Ibrahimovic has been collecting medals and trophies throughout his career. The only country in which he has played and not won anything of note is his native Sweden, and that was because he was spirited out of Malmo to join Ajax as a teenager. Ibrahimovic was always going to stand out in Swedish football, better known for functionality rather than flair and completely unaccustomed to producing 6ft 5in forwards who combine originality of thought and movement with a balletic grace and agility. Arsène Wenger tried to bring him to England shortly after taking over at Arsenal, though acting on a tip from Leo Beenhakker the Dutch club offered the player a contract rather than a trial.
After winning the Eredivisie title with Ronald Koeman as coach, Ibrahimovic was off to Italy, where legitimate scudetti were won with Internazionale and Milan after the Calciopoli-tainted ones at Juventus. In between was a spell at Barcelona, where he won another title but never seemed a comfortable fit with the tiki-taka style Pep Guardiola was promoting and the pair fell out within two seasons. In Paris Ibrahimovic added four titles in four years to take his total to 13 in four different countries, and though he appeared to be enjoying a gentle if well-remunerated countdown to retirement in Ligue 1 his move to Manchester proved otherwise.
Zlatan – he has trademarked the simpler version of his name – has yet to express any opinions on seagulls following trawlers yet can still be pleasingly gnomic in his public pronunciations. “As long as people want me I will do my best,” he said in November. “I will travel alone and try to conquer wherever I go, I have never been one of those players who sit around waiting for their mother to cook for them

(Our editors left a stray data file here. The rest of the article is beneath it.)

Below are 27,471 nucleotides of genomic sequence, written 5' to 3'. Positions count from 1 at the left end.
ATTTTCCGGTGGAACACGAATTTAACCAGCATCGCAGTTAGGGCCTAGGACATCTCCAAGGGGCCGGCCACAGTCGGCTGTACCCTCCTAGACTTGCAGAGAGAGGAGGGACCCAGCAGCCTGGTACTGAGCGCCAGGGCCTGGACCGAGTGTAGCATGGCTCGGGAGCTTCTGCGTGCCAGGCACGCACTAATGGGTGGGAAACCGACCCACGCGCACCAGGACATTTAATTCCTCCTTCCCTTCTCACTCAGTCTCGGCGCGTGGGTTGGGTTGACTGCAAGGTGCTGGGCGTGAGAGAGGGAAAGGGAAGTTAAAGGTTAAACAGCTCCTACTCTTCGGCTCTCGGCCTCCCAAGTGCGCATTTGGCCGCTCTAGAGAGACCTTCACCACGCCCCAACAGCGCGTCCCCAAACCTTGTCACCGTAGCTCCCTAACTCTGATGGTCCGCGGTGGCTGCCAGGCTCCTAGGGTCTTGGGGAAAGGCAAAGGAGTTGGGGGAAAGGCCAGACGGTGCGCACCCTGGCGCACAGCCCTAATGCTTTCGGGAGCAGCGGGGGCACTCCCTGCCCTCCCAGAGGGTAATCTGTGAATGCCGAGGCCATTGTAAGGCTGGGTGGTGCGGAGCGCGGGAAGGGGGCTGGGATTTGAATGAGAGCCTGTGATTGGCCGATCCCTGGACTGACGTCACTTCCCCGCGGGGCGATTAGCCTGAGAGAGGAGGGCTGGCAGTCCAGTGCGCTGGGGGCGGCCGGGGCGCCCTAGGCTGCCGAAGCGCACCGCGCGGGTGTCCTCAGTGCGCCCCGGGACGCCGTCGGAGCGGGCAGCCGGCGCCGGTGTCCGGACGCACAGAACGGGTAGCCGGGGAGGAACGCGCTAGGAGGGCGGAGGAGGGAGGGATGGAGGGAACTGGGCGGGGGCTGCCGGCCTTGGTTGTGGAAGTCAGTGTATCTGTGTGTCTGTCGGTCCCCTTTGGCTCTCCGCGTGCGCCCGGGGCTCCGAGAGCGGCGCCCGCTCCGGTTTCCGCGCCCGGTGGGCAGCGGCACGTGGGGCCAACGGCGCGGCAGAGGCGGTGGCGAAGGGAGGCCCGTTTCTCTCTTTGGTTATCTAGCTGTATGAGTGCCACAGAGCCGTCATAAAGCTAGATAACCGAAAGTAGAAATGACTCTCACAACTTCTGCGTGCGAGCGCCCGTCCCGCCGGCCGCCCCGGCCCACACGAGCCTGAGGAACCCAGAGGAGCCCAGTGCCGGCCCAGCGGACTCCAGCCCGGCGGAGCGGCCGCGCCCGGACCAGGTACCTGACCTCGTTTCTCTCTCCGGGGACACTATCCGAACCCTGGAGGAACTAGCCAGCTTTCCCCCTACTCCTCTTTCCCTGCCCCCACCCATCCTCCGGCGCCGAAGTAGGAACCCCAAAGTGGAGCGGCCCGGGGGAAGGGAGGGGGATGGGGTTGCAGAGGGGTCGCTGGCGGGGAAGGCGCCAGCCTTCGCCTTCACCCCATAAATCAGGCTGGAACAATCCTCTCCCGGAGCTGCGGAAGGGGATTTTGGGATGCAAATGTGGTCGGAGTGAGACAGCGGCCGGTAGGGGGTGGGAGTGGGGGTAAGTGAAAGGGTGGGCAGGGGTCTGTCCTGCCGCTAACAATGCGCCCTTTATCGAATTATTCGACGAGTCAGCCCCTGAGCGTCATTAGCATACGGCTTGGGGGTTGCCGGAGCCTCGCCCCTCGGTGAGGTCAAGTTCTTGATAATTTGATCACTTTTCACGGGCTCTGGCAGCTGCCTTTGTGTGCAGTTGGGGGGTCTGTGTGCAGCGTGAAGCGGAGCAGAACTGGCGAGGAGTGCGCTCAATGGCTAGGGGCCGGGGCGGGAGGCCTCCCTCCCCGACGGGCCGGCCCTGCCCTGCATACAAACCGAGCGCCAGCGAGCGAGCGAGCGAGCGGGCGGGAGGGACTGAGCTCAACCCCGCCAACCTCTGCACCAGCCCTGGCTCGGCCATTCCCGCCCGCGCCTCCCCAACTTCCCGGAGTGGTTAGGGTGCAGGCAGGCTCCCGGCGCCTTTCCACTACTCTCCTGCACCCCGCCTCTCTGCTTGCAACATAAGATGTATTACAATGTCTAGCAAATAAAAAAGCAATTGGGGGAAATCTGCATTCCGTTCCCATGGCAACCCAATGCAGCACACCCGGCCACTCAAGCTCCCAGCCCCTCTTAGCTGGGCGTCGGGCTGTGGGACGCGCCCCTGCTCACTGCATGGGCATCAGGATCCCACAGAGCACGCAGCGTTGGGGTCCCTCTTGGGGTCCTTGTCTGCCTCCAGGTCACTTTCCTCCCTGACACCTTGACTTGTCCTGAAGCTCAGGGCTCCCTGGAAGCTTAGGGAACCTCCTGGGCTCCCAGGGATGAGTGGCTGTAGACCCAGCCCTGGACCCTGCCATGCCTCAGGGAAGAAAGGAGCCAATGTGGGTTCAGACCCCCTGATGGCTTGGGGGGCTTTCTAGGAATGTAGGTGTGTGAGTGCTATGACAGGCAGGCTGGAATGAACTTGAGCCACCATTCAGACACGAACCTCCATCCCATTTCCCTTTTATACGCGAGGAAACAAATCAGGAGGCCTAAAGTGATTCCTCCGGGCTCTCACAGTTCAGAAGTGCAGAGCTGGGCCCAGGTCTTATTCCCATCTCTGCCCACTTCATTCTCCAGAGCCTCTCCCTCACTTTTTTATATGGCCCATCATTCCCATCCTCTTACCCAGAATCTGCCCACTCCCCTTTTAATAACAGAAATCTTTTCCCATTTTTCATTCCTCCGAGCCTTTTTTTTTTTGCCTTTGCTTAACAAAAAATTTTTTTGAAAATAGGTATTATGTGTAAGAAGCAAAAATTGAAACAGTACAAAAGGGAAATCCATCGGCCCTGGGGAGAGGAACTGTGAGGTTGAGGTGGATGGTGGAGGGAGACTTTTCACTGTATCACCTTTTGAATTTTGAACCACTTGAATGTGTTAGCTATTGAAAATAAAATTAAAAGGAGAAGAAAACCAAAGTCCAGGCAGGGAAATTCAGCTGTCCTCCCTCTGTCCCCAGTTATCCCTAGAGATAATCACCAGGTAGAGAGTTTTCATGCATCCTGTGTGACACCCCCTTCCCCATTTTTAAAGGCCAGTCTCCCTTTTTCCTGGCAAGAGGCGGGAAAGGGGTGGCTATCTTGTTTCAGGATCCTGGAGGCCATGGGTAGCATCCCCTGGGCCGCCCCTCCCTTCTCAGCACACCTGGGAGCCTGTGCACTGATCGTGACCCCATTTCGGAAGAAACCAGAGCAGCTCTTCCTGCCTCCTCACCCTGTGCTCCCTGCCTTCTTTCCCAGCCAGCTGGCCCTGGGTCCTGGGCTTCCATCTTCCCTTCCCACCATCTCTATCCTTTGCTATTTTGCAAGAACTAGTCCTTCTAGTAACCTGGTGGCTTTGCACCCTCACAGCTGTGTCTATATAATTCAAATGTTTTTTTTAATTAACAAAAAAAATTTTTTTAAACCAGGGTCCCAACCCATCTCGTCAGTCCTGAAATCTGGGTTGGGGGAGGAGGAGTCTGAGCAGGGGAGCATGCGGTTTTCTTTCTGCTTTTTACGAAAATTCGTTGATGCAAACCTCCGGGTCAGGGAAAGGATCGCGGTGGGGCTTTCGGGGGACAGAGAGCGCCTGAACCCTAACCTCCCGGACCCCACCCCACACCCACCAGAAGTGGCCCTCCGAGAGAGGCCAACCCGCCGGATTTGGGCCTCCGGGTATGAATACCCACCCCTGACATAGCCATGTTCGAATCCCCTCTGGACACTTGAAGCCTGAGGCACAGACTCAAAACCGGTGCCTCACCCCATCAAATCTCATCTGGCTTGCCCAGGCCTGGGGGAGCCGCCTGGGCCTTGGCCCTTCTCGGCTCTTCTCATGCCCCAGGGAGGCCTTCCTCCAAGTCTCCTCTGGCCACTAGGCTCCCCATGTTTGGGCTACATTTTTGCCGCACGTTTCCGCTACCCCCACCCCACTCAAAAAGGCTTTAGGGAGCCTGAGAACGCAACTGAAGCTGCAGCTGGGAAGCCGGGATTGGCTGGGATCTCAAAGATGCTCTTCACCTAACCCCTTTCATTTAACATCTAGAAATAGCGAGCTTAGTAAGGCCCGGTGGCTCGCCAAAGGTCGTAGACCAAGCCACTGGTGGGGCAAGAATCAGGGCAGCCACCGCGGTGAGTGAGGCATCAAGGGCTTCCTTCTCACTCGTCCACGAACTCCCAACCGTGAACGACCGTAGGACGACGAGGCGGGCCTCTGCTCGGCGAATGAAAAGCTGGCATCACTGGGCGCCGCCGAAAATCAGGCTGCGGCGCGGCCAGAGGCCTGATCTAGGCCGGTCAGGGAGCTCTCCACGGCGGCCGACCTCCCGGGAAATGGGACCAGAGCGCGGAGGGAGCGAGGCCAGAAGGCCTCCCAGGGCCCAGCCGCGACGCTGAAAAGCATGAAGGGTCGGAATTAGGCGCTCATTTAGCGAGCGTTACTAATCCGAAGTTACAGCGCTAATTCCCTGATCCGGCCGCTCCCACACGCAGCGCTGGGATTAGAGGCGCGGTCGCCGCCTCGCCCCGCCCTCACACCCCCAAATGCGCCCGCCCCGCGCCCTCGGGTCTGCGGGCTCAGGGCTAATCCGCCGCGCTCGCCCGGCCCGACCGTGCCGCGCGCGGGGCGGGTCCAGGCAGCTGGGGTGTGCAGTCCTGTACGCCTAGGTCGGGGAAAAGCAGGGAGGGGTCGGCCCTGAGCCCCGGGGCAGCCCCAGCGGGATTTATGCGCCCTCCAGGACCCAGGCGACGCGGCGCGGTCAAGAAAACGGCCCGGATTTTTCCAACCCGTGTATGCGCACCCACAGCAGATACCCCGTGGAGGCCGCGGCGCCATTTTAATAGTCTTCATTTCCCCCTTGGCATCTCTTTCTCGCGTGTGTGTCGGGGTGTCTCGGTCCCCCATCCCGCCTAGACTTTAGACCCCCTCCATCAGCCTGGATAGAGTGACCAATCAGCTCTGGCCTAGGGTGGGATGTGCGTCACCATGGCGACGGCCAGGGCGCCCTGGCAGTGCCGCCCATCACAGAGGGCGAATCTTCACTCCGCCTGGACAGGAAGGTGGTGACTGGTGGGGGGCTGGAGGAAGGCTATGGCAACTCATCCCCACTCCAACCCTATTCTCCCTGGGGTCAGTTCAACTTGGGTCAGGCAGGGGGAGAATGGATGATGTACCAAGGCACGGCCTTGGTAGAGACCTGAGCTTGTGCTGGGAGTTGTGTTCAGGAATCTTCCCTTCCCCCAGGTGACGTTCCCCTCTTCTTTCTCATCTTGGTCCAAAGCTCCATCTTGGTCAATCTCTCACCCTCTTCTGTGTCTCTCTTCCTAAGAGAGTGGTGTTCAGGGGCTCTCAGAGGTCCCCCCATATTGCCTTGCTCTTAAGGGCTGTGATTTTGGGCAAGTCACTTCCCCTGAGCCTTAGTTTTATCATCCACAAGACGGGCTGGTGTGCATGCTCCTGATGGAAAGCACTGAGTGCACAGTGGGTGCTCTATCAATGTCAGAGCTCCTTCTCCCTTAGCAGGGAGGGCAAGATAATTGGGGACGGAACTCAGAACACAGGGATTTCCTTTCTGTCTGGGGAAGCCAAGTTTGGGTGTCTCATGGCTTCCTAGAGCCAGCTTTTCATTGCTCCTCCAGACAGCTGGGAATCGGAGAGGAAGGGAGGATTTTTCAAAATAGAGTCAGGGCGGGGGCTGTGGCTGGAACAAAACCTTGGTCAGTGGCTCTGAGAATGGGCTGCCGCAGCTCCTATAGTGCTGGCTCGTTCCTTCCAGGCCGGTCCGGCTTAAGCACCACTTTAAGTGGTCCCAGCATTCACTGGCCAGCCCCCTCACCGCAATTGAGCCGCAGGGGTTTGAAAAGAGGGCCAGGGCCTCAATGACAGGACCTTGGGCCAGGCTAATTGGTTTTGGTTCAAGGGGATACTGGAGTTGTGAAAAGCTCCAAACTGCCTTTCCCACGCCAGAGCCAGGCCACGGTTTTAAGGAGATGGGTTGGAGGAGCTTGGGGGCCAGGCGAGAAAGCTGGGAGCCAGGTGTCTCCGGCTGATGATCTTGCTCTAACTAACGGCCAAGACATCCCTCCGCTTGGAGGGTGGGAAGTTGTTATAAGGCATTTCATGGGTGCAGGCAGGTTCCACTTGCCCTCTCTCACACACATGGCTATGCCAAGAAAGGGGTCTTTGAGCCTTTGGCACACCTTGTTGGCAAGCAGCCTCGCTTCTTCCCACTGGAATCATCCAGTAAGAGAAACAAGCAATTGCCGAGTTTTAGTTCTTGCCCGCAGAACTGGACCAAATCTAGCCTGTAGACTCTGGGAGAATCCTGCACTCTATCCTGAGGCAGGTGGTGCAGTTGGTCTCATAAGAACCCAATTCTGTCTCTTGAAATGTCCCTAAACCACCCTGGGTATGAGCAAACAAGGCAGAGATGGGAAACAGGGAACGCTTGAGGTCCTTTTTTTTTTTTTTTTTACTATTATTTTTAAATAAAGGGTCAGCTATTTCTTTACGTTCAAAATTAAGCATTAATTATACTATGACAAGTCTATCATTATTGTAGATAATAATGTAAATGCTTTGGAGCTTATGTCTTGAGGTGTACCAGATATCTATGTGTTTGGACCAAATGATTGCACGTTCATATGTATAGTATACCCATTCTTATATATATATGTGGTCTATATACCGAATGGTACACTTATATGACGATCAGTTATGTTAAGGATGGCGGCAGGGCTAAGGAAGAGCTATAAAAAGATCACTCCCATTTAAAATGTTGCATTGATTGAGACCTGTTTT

“It has not always been easy but if I had wanted everything to be straightforward I could have stayed in Malmo all the time. I knew it would be tough for a 35-year-old in the Premier League but I am not one to turn down a challenge.
If it is tough, Ibrahimovic is managing to make it look the opposite. A little over six months since opening his Manchester United account with the winning goal in the Community Shield game at Wembley in August, he returns to the same venue with another country all but conquered. His team-mates are as impressed as the fans, in fact some of his team-mates have turned into fans. “I think he is the best around at the moment,” Chris Smalling says. “I don’t think there are many players who tick as many boxes as he does. It is brilliant when you can rely on someone to score goals and he is a born winner. His standards are high, he hates to lose, but he is not the hostile, serious figure he sometimes appears from outside. He’s a practical joker, he likes to wind people up, but he’s a real professional as well.
“He has time for everyone, even when the kids come in for training he doesn’t ignore them. He’s a really good guy in the dressing room and on the pitch I just count myself lucky that I only have to play against him in training. He can be hard to stop.”
That task falls on Sunday afternoon to Southampton, who will be hoping to do better than they did at Old Trafford back in August, when Ibrahimovic introduced himself to his new public with a couple of goals to win the game. More of the same and United will have silverware on the sideboard to confirm the Mourinho era is up and running, although the manager will not be the only one at Wembley boasting a vast collection of glittering prizes.
For all anyone knows at this stage, history might come to recognize United in their current incarnation as representative of the Zlatan Ibrahimovic era.